“You know why? Because an idiot like me never got a number,” Abrams said. “Soon as I met my wife, she cleaned my whole life out in terms of getting me signed up on the various airlines. I got numbers for everyone now.”

As is the case with all of us, the never-ending mountain of work can test the limits of one’s ethic, but while fatigue sets in, the baseline love of the sport and of the jobs within it keeps the fire burning strong.

“All I can control is how hard I work,” Abrams said. “So I work very hard on everything I do.”

Hall, Treiber and Abrams not only are united by their love of boxing, their formidable work ethics and their overall professionalism; they are also good people who have never forgotten their roots or their routes to success.

After driving back to the Winnavegas Inn with Treiber, I retreated to my room, assembled some of my notes, and spent the remainder of the evening winding down from a long and rather stimulating day. How stimulating was it? I didn’t turn out the light until nearly 2 a.m.

Saturday, February 2: Although I only got four-and-a-half hours of sleep, the quality of it was deeper than usual. Therefore, I had the energy to get some significant work done during the morning hours and was in a decent place in the process by the time I met JT Townsend, who was to drive punch-counting colleague Andy Kasprzak and me to the venue. Thankfully, the walk to Townsend’s rental car was a short one, for the icy conditions were made worse by wind that seemingly sliced into my shin’s capillaries.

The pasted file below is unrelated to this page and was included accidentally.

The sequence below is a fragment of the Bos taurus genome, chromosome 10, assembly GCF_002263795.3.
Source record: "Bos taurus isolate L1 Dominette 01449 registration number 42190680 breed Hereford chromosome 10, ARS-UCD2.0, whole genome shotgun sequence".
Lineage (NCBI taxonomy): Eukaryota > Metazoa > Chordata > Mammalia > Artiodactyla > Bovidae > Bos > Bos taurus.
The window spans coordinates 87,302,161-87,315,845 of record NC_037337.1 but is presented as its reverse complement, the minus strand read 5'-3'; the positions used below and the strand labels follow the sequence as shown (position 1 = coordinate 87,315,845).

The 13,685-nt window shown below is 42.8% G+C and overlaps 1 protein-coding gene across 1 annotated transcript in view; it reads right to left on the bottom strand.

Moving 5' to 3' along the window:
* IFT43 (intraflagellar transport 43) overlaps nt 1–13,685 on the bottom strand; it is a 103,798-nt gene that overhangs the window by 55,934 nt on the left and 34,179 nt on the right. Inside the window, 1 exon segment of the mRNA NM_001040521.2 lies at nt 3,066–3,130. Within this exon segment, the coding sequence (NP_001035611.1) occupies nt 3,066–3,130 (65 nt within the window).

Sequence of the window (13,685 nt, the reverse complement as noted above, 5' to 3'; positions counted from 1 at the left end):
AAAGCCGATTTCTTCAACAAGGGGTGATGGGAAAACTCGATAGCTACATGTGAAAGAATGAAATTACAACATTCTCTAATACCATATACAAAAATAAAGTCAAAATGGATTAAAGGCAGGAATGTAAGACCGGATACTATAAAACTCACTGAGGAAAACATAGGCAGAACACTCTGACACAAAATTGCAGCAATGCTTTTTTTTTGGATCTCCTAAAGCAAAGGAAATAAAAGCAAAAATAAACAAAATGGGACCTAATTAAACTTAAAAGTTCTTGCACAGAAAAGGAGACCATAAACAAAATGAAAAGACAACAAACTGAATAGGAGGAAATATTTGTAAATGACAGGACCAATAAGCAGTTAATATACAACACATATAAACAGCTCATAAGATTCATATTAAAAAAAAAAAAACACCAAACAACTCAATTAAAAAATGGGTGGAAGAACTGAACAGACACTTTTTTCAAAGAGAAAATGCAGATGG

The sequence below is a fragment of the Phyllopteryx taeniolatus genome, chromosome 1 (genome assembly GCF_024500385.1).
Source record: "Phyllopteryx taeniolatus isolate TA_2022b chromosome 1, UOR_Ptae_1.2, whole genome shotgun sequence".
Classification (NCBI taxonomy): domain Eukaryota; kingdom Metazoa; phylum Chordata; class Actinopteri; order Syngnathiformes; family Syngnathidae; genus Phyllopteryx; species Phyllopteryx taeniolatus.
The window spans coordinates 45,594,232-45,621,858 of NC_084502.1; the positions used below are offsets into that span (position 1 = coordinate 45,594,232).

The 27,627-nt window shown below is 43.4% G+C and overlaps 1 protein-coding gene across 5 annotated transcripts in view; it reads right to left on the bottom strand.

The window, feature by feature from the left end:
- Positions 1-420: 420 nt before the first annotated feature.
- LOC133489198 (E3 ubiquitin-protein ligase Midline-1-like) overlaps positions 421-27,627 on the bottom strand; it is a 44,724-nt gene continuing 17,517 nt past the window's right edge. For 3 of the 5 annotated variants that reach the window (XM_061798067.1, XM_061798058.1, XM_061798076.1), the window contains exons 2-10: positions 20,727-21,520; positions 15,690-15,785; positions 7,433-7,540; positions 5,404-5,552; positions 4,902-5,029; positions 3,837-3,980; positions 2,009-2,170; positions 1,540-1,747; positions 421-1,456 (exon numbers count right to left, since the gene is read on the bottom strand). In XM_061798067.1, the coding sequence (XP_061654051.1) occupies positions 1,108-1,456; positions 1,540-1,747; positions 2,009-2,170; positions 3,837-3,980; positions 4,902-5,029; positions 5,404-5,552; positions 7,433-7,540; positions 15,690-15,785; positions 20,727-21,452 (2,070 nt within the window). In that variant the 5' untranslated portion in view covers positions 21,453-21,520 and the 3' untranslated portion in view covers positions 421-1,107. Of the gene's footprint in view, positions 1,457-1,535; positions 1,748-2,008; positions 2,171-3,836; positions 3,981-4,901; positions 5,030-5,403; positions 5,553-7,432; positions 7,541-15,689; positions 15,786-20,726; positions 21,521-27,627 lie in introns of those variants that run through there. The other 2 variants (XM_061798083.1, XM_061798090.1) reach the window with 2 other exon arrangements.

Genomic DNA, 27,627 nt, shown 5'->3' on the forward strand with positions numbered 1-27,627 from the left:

The pre-show routines were completed without trouble, and we got our tell-tale green lights hours before the show. Although my bout sheet indicated that only two four-round fights would precede the televised triple-header, the reality was that four four-rounders were to be staged.

The opening bout was a scheduled four rounder between Sioux City’s Jorge Serrano, who was making his pro debut, and Frank Young of the Quad Cities in Illinois. Serrano appeared on the verge of a first-round knockout after scoring early knockdowns off right crosses, but the round ran a little more than 90 seconds because, after Young stumbled to the floor for a third time, a fall that was not counted as a knockdown, the young timekeeper, thinking the fight was now over due to the three-knockdown rule, inadvertently tapped the bell with his hammer. No matter; Young needed only 52 more seconds to score the TKO victory.

Next up was a light heavyweight bout between DeShawn Webster of Kansas City, Kansas and Minnesota-based Liberian Mengistu Zarzar. Both had their moments, but Webster’s ability to keep the southpaw Zarzar at range with his jab proved pivotal in his split decision victory (39-37, 39-38, 38-39). With the win, Webster, who reportedly took the bout on short notice, raised his record to 10-1 (6) while Zarzar declined to 6-2-1 (5).